Chapters eight and ten in the course readings this week discussed the ideas of “Reinforcing Effort” and “Homework and Practice”. Both of these subjects have several principals that can be linked to the behaviorist learning theory. The technology cited in these areas also has a behaviorist learning theory basis.
Spreadsheet software can be used in a way so that students can see the connection between their effort and achievement. As students look at the data they can see the relationship between their effort and achievement. This type of technology embodies the behaviorist learning theory by allowing the student’s efforts to be reinforced. Students can make changes in their beliefs about their learning and start to make connections between learning and effort ((Pitler,Hubbell,Kuhn, & Malenoski, 2007). When students are taught to correlate the relationship between the data and their achievement they can then are able to realize the importance between effort and achievement.
Data collection tools are another way to help student make the connection between achievement and effort. These tools show students data related to groups that they are associated with and how obstacles may be overcome with effort. Students need to be directly taught the importance of strong effort. Once students visualize how effort is reinforced through data collection, they may begin to take responsibility for their own success. Data collections tools relate to the behaviorist learning theory through the immediate feedback and reinforcement that the student experiences through the connection between effort and achievement.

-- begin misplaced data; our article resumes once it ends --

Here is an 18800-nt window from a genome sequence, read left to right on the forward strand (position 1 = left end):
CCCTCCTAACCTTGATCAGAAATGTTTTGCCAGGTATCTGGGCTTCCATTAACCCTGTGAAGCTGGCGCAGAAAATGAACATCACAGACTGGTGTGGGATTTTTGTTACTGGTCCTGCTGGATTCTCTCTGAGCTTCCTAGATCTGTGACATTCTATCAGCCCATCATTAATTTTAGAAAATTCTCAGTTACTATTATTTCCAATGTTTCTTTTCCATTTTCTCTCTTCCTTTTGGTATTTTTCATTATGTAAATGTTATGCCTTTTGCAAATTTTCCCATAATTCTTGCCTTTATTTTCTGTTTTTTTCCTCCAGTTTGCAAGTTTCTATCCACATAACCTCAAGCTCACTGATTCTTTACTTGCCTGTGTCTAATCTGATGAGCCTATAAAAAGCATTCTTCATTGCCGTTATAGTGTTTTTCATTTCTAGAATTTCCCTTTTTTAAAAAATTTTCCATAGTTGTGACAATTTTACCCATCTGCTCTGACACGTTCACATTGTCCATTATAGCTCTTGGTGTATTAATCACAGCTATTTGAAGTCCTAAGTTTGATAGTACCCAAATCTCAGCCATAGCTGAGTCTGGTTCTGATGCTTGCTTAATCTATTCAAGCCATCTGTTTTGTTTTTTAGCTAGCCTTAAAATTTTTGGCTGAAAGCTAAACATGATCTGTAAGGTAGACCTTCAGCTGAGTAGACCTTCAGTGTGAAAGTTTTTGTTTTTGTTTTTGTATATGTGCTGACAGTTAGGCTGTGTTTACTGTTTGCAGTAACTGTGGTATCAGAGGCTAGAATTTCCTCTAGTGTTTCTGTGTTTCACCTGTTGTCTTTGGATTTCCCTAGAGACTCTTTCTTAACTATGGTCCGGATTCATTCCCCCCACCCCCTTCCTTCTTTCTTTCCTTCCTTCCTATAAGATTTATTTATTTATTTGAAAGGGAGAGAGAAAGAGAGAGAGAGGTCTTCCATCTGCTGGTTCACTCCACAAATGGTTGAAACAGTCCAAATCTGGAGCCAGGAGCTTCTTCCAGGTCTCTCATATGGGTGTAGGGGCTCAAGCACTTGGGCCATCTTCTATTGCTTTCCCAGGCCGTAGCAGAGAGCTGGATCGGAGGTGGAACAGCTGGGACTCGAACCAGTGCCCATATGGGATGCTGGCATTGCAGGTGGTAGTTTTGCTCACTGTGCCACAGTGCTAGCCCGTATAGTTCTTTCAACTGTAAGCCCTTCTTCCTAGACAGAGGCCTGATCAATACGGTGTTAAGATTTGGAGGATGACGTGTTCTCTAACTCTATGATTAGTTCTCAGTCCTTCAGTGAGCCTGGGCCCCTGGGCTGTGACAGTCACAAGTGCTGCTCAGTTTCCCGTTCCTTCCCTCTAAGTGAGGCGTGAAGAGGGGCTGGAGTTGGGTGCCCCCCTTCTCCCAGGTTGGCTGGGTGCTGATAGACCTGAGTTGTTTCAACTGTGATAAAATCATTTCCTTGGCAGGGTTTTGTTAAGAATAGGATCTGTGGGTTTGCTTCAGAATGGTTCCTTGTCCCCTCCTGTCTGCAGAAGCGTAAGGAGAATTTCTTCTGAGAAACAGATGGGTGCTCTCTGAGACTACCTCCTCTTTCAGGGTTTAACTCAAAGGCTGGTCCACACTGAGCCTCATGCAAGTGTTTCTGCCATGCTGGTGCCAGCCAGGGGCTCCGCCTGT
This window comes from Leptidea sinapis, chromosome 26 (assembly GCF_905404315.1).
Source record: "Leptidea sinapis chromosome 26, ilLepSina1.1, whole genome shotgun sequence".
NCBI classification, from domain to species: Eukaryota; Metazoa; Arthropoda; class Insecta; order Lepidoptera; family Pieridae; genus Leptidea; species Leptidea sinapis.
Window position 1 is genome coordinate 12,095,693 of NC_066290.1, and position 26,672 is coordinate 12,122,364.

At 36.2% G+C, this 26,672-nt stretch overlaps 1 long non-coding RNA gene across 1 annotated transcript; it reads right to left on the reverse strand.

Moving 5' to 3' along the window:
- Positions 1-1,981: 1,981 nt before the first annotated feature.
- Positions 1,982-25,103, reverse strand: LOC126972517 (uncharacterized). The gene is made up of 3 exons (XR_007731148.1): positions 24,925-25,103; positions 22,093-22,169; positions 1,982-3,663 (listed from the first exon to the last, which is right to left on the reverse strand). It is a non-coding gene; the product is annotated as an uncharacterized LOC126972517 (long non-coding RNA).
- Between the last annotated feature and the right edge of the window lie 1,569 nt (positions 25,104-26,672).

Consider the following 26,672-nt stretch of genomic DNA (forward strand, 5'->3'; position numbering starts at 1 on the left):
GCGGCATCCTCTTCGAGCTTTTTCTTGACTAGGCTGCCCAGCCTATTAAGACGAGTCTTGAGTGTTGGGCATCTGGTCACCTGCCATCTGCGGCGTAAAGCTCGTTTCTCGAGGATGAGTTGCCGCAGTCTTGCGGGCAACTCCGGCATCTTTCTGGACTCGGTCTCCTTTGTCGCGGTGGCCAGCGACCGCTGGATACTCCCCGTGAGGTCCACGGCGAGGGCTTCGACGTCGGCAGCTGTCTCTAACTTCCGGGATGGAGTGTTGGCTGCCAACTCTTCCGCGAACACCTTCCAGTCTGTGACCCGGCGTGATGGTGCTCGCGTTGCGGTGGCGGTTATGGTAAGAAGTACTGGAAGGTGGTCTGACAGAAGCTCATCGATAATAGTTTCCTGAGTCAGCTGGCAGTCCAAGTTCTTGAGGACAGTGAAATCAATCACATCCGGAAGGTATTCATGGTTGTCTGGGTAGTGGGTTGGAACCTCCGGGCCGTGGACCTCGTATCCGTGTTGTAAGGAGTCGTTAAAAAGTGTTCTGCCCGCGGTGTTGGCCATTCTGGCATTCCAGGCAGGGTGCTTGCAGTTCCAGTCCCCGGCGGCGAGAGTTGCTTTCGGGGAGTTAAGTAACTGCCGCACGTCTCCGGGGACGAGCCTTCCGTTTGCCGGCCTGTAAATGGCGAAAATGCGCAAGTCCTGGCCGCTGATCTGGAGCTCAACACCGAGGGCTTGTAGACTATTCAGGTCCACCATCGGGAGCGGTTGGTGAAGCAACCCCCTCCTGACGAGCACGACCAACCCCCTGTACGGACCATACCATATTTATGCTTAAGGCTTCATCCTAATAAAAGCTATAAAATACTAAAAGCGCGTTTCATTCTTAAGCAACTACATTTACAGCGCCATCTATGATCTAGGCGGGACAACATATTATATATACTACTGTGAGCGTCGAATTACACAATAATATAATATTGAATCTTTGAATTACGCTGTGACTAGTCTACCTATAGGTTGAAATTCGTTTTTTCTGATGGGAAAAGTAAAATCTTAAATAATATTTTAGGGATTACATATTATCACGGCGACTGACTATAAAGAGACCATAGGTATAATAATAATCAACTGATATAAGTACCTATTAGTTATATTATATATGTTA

Homework and practice allows students to further understand and gain proficiency in skills they learn at school. Homework can be controversial with student and parents because it is designed to be a tool that allows students to review and apply what they have learned in class. Technology can enrich homework through word processing, applications, spreadsheet applications, multimedia, web resources and communication software (Pitler,Hubbell,Kuhn, & Malenoski, 2007). Students can use these tools to complete curriculum tasks. The behaviorist learning theory traits are observed through increased awareness by students of the correlation between practice and academic achievement. Technology can lend itself to providing reinforcement of desired behaviors outside of the classroom.
All of the technological strategies that have been mentioned above relate to the behaviorist learning theory through reinforcement of desired behavior. When educators help students become aware of the correlation between effort and achievement in the learning environment desirable outcomes will increase. The behavior of the students will change if there is a reason for it to change (Orley, 2001). Implementation of the technological tools mentioned above will aid in fostering behavioral changes and raising achievement.
Orey, M.(Ed.). (2001). Emerging perspectives on learning, teaching, and technology. Retrieved from http://projects.coe.uga.edu/epltt/
Pitler, H., Hubbell, E., Kuhn, M., & Malenoski, K. (2007). Using technology with classroom instruction that works. Alexandria, VA: ASCD.